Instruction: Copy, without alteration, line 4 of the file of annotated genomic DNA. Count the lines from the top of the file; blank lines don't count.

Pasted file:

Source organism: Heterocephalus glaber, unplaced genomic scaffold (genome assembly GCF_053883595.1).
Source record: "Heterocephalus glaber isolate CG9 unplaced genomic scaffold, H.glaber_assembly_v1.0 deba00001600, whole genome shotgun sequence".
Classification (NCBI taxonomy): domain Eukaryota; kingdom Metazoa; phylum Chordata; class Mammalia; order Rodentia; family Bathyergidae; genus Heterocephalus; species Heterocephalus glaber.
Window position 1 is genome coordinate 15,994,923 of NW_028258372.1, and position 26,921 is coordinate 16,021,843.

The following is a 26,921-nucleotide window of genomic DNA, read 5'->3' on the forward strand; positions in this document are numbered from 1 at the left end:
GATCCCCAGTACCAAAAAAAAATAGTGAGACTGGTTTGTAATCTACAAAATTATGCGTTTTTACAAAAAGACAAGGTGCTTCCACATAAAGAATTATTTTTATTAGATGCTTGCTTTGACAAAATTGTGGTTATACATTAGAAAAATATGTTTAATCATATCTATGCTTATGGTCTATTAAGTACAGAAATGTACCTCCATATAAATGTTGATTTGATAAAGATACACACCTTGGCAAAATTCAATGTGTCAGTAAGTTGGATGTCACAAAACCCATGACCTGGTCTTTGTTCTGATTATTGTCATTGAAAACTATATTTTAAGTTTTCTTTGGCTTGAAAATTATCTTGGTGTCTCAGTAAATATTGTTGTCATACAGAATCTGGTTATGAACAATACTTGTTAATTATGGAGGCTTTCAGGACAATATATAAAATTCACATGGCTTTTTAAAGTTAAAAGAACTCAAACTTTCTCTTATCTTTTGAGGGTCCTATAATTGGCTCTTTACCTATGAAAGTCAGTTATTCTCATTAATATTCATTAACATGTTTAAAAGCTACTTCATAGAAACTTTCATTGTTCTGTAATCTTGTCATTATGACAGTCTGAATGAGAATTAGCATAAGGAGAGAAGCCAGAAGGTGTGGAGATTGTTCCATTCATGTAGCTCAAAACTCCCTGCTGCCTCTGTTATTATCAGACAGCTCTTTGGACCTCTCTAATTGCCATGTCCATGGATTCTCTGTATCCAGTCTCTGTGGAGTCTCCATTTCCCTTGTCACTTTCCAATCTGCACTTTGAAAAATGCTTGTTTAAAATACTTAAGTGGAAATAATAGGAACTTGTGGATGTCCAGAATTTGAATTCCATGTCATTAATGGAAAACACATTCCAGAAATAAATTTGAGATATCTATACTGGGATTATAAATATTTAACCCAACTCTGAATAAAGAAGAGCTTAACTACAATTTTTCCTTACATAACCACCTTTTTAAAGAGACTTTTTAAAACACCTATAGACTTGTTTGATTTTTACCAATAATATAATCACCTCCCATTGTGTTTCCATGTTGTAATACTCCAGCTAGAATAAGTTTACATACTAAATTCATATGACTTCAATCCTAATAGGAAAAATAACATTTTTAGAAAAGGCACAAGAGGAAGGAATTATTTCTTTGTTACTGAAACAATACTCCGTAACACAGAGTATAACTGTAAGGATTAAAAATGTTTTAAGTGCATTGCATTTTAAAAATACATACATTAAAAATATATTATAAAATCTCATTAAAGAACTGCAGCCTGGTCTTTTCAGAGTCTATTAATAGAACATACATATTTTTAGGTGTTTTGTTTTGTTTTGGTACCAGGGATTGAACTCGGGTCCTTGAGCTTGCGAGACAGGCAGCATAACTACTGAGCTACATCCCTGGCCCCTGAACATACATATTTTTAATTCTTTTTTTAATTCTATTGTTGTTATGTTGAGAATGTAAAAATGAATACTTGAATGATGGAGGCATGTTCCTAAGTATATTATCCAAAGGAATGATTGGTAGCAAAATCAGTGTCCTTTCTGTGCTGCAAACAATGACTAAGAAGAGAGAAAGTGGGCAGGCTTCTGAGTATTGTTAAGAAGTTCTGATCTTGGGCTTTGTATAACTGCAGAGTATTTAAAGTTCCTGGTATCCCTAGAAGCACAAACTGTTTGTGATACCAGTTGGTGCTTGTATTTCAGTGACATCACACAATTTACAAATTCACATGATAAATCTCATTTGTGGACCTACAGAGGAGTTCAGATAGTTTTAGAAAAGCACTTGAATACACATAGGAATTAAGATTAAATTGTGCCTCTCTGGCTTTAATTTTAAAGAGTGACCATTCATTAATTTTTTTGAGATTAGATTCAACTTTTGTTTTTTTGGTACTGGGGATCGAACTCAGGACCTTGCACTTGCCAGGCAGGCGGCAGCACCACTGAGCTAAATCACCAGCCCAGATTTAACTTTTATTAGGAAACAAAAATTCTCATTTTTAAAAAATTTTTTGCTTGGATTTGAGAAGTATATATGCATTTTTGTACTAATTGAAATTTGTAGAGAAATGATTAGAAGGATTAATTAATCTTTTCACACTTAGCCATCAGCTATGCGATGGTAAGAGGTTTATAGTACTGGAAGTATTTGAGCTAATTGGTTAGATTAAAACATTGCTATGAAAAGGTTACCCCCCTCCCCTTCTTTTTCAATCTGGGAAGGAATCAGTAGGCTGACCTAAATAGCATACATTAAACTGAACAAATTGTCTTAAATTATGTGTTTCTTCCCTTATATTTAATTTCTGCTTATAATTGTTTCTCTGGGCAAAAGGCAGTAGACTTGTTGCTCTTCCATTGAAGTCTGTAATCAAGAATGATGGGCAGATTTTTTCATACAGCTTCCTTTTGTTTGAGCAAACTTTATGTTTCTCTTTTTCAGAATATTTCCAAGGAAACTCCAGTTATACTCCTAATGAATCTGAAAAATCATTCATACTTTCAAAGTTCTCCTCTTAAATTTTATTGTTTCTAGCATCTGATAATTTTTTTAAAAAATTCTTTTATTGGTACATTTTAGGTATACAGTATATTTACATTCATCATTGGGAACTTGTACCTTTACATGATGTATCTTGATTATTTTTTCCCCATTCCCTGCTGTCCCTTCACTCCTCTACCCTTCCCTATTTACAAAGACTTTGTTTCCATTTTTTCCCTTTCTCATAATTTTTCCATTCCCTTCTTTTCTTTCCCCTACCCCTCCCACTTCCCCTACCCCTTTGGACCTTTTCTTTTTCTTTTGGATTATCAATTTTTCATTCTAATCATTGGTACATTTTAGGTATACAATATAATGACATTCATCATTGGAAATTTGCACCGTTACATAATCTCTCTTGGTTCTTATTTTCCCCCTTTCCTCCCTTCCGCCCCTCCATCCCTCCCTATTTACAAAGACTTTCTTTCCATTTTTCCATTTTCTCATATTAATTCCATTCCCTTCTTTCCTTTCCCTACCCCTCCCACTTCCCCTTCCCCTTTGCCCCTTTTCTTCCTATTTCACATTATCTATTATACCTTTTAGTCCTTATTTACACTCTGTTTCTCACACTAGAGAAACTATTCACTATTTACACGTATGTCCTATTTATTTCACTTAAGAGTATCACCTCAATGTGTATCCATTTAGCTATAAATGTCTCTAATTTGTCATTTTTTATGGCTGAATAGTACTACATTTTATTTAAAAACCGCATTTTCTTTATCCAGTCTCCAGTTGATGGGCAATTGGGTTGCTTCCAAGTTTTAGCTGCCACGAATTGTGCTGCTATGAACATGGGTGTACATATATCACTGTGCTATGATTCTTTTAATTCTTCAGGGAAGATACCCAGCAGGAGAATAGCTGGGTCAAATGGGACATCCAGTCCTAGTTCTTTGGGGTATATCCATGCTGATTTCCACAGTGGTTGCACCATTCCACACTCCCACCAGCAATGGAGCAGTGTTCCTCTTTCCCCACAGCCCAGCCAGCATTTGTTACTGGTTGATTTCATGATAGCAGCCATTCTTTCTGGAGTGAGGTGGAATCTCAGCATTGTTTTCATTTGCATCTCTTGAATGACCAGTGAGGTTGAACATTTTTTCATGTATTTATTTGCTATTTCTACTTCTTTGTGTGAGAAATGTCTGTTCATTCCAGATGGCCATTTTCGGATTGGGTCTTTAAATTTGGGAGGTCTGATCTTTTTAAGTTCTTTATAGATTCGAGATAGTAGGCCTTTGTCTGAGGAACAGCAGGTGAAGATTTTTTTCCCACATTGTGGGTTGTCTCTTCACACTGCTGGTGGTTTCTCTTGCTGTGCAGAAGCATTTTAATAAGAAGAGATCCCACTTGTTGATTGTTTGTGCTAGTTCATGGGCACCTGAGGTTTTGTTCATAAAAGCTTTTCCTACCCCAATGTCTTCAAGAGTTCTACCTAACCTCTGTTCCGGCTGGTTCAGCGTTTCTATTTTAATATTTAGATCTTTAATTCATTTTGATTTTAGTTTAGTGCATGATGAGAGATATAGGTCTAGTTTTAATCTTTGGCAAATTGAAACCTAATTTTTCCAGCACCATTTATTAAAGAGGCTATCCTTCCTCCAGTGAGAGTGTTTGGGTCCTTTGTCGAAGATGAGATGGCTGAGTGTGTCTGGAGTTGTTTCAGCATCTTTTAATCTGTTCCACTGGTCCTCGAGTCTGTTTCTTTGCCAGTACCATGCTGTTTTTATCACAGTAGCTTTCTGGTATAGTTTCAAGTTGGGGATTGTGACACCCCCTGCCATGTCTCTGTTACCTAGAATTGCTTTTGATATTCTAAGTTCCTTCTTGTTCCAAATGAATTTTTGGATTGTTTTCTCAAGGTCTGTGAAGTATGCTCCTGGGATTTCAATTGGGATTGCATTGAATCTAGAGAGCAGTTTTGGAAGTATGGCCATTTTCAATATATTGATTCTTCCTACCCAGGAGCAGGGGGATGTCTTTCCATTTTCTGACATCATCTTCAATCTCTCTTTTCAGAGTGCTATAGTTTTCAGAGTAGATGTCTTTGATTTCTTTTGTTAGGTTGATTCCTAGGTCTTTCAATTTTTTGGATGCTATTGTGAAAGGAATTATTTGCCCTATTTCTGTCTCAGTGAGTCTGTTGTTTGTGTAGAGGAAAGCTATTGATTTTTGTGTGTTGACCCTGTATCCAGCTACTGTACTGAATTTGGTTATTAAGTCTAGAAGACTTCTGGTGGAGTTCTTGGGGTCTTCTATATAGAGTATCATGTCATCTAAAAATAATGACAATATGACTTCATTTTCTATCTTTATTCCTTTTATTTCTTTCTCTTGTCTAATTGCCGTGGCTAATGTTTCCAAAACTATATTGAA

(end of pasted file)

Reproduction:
Window position 1 is genome coordinate 15,994,923 of NW_028258372.1, and position 26,921 is coordinate 16,021,843.